The circular economy puts a strong focus on design. Indeed, the Circular Design Guide asks: what if you could redesign everything?

Designers working with AI can create products, components, and materials which are fit for the circular economy. Employing AI can account for better designs faster, due to the speed with which an AI algorithm can analyse large amounts of data and suggest initial designs or design adjustments. A designer can then review, tweak, and approve adjustments based on that data. AI gives designers a more informed insight into the most effective designs to create and test to make the best use of their time and expertise.

Three key benefits of AI in design:

Cutting through complexity

Sifting through countless designs and suggesting the ones which best fit circular design criteria.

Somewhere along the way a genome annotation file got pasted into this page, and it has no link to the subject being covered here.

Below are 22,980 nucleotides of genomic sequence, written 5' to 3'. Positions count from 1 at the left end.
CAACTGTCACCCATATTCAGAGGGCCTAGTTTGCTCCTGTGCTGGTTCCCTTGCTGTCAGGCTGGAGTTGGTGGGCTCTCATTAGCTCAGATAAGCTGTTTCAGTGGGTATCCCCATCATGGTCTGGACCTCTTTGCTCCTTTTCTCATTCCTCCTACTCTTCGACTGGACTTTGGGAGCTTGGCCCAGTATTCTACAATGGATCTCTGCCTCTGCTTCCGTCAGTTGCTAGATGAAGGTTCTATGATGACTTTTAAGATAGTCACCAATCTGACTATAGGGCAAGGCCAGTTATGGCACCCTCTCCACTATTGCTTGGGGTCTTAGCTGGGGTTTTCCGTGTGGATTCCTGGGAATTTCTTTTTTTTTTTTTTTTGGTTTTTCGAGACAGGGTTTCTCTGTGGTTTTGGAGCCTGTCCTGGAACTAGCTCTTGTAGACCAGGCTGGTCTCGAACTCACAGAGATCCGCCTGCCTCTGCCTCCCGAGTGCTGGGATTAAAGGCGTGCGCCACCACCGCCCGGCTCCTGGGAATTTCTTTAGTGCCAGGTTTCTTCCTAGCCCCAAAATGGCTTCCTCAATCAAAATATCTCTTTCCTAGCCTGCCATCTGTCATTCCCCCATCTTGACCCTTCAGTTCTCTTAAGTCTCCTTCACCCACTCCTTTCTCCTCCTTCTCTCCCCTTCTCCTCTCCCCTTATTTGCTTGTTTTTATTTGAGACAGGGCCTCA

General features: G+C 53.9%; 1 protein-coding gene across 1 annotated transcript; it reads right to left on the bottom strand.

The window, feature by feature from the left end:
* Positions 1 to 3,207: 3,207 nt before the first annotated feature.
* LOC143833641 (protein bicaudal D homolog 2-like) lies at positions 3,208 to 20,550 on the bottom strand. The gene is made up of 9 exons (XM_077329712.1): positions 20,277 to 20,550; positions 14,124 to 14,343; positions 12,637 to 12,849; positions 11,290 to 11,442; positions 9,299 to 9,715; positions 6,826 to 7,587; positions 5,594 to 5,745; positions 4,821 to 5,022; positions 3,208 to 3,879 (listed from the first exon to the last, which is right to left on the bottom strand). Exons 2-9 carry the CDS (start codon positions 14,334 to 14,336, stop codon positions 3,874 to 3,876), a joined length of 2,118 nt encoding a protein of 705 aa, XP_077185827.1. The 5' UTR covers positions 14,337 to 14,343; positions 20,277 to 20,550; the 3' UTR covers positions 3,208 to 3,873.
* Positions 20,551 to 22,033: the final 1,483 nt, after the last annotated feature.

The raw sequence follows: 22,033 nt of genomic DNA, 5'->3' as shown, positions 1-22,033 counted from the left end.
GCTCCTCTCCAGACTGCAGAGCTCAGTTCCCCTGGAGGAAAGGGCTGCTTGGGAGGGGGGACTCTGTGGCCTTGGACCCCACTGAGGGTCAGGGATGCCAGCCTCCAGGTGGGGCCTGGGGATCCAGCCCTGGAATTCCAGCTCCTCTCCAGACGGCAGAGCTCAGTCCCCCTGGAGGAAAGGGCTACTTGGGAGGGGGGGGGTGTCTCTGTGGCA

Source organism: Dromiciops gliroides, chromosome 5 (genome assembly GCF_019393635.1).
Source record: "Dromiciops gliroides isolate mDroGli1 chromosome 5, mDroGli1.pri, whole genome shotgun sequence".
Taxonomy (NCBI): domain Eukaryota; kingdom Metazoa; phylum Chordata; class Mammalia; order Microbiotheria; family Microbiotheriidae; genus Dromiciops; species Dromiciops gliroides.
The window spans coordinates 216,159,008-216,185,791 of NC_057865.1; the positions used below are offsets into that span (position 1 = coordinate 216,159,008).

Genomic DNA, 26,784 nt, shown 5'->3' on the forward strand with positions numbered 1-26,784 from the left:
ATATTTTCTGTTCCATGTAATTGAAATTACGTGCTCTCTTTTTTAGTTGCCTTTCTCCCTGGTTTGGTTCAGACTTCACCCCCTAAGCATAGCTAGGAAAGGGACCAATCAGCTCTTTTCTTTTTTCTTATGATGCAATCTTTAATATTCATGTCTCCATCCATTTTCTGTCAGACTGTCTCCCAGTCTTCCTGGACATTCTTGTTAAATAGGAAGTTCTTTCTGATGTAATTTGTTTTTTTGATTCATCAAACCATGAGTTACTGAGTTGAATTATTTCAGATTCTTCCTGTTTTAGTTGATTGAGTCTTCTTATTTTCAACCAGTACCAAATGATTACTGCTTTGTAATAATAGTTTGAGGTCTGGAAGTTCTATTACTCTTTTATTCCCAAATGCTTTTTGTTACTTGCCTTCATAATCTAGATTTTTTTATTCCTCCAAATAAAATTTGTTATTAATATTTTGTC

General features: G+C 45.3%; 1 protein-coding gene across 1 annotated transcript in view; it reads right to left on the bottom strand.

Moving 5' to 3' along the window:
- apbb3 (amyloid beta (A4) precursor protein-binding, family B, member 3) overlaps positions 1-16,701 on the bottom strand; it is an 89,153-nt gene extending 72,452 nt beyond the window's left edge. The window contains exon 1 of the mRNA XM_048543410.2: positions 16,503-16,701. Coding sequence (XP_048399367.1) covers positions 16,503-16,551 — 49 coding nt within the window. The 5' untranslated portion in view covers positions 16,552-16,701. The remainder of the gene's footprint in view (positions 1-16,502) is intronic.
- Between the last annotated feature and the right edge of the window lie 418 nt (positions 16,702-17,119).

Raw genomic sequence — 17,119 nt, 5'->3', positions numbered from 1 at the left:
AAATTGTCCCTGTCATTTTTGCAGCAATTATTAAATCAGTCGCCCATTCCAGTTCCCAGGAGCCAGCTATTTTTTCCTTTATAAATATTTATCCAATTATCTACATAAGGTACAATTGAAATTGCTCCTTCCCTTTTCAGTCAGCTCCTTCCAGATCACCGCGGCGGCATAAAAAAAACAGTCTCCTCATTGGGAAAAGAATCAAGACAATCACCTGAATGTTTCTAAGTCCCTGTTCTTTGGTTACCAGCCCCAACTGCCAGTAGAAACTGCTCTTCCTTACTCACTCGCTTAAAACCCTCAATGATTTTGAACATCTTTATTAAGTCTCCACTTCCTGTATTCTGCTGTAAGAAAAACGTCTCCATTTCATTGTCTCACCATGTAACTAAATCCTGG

Speeding up the design process

Algorithms can rapidly analyse large quantities of well labelled data, such as material databases and consumer preference data.

Coming up with novel designs

AI can help humans think outside the box, remove bias, and design things in new ways.

Case Studies - Design

Case Studies - Design

The following three case studies illustrate how AI is being used right now to enable better, more circular design.

Circular business models

Circular business models

Enabling new business models with AI.

Since the industrial revolution, the linear economic system has become gradually more optimised and efficient, most recently using digital technologies such as AI. Similar techniques could be applied more widely to circular business models to increase their competitiveness.

Ways in which AI could assist in creating circular business models

Dynamic pricing

Such as lowering the price of food as it approaches its expiry date to reduce food waste.

Matching algorithms

For sharing or second-hand platforms to effectively connect people with the things they want, from tools to apartments.

Predictive maintenance